HMS Rupert (1666)

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For other ships with the same name, see HMS Rupert.
History
Royal Navy EnsignGreat Britain
Name: HMS Rupert
Builder: Anthony Deane, Harwich Dockyard
Launched: 26 January 1666
Fate: Broken up, 1769
General characteristics as built[1]
Class and type: 64-gun third rate ship of the line
Tons burthen: 791 tons (803.7 tonnes)
Length: 119 ft (36 m) (keel)
Beam: 36 ft 3 in (11.05 m)
Depth of hold: 17 ft 1 in (5.21 m)
Propulsion: Sails
Sail plan: Full rigged ship
Complement: 320 (later 400)
Armament: 64 guns as built, comprising 22 demi-cannon, 28 culverins and 14 demi-culverins
General characteristics after 1703 rebuild[2]
Class and type: 66-gun third rate ship of the line
Tons burthen: 930 tons (944.9 tonnes)
Length: 143 ft 4 in (43.69 m) (gundeck)
Beam: 38 ft 4 in (11.68 m)
Depth of hold: 15 ft 2 in (4.62 m)
Propulsion: Sails
Sail plan: Full rigged ship
Armament: 66 guns of various weights of shot
General characteristics after 1740 rebuild[3]
Class and type: 1733 proposals 60-gun fourth rate ship of the line
Tons burthen: 1070 tons (1087.2 tonnes)
Length: 144 ft (44 m) (gundeck)
Beam: 41 ft 5 in (12.62 m)
Depth of hold: 16 ft 11 in (5.16 m)
Propulsion: Sails
Sail plan: Full rigged ship
Armament:
  • 60 guns:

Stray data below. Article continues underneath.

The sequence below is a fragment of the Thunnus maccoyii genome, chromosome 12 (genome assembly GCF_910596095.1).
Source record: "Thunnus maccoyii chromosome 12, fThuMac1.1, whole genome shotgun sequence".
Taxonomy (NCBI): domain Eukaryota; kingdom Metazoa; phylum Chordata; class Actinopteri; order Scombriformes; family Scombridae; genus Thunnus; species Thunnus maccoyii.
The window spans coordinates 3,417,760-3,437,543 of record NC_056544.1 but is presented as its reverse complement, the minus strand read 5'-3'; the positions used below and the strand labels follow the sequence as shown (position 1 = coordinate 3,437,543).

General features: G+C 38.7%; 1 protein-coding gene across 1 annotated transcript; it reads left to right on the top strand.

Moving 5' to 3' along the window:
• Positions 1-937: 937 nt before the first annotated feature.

• Gundeck: 24 × 24 pdrs
  • Upper gundeck: 26 × 9 pdrs
  • Quarterdeck: 8 × 6 pdrs
  • Forecastle: 2 × 6 pdrs

HMS Rupert was a 64-gun third rate ship of the line of the Royal Navy, ordered on 26 October 1664 as part of the ship construction programme of that year. She was launched on 26 January 1666 at Harwich Dockyard.[1]

In his diary entry of 19 May 1666, Samuel Pepys of the Navy Board describes a conversation concerning the construction of the Rupert that he had with her designer, Anthony Deane:

...the King, Duke, and every body saying it is the best ship that was ever built. And then he fell to explain to me his manner of casting the draught of water which a ship will draw before-hand: which is a secret the King and all admire in him; and he is the first that hath come to any certainty before-hand, of foretelling the draught of water of a ship before she be launched. Wikisource-logo.svg Diary of Samuel Pepys, May 1666.

By 1677 the Rupert carried a complement of 400 men and 66 guns (comprising twenty-six 24-pounders, twenty-four 12-pounders, fourteen sakers [5-pounders] and two 3-pounders),[citation needed] but by 1685 she was carrying only 64 guns again (comprising twenty-four 24-pounders, two culverins, twenty-six 12-pounders and twelve demi-culverins).[citation needed]

In 1697 she was taken into Plymouth Dockyard to be rebuilt by Benjamin Rosewell, and she was relaunched in November 1703 as a 66-gun third rate once again.[2] In 1716 she was reduced to a fourth rate, and on 16 August 1736 she was ordered to be taken to pieces and rebuilt at Sheerness Dockyard, although by this date the practice of rebuilding had become a legal fiction, and 'rebuilt' ships were in practice new vessels incorporating a small portion of their predecessor's timber into the construction. She was relaunched on 27 October 1740 as 60-gun fourth rate ship of the line built to the 1733 proposals of the 1719 Establishment.[3]

Rupert was broken up in 1769.

Notes[edit]

  1. ^ a b Lavery, Ships of the Line vol.1, p160.
  2. ^ a b Lavery, Ships of the Line vol.1, p167.
  3. ^ a b Lavery, Ships of the Line vol.1, p171.

References[edit]

  • Lavery, Brian (2003) The Ship of the Line - Volume 1: The development of the battlefleet 1650-1850. Conway Maritime Press. ISBN 0-85177-252-8.